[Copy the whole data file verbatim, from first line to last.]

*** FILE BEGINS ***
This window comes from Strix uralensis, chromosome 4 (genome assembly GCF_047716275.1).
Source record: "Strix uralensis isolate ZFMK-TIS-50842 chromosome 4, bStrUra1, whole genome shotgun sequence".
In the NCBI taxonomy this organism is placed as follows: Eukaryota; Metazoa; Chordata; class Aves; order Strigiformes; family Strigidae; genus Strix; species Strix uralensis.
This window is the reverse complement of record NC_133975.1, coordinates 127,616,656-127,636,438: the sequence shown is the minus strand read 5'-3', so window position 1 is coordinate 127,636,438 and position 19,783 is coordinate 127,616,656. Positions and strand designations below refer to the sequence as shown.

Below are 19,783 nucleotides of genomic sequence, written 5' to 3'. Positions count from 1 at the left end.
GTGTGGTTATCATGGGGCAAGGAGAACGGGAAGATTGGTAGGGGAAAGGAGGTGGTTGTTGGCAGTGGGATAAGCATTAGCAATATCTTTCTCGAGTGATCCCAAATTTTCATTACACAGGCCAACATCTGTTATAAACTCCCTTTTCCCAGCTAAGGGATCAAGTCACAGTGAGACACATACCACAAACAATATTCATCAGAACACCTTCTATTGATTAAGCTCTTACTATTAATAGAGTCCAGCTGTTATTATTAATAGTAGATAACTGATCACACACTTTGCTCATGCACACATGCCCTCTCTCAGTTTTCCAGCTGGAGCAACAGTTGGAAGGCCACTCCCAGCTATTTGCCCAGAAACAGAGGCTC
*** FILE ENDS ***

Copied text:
This window comes from Strix uralensis, chromosome 4 (genome assembly GCF_047716275.1).
Source record: "Strix uralensis isolate ZFMK-TIS-50842 chromosome 4, bStrUra1, whole genome shotgun sequence".
In the NCBI taxonomy this organism is placed as follows: Eukaryota; Metazoa; Chordata; class Aves; order Strigiformes; family Strigidae; genus Strix; species Strix uralensis.
This window is the reverse complement of record NC_133975.1, coordinates 127,616,656-127,636,438: the sequence shown is the minus strand read 5'-3', so window position 1 is coordinate 127,636,438 and position 19,783 is coordinate 127,616,656. Positions and strand designations below refer to the sequence as shown.

Below are 19,783 nucleotides of genomic sequence, written 5' to 3'. Positions count from 1 at the left end.
GTGTGGTTATCATGGGGCAAGGAGAACGGGAAGATTGGTAGGGGAAAGGAGGTGGTTGTTGGCAGTGGGATAAGCATTAGCAATATCTTTCTCGAGTGATCCCAAATTTTCATTACACAGGCCAACATCTGTTATAAACTCCCTTTTCCCAGCTAAGGGATCAAGTCACAGTGAGACACATACCACAAACAATATTCATCAGAACACCTTCTATTGATTAAGCTCTTACTATTAATAGAGTCCAGCTGTTATTATTAATAGTAGATAACTGATCACACACTTTGCTCATGCACACATGCCCTCTCTCAGTTTTCCAGCTGGAGCAACAGTTGGAAGGCCACTCCCAGCTATTTGCCCAGAAACAGAGGCTC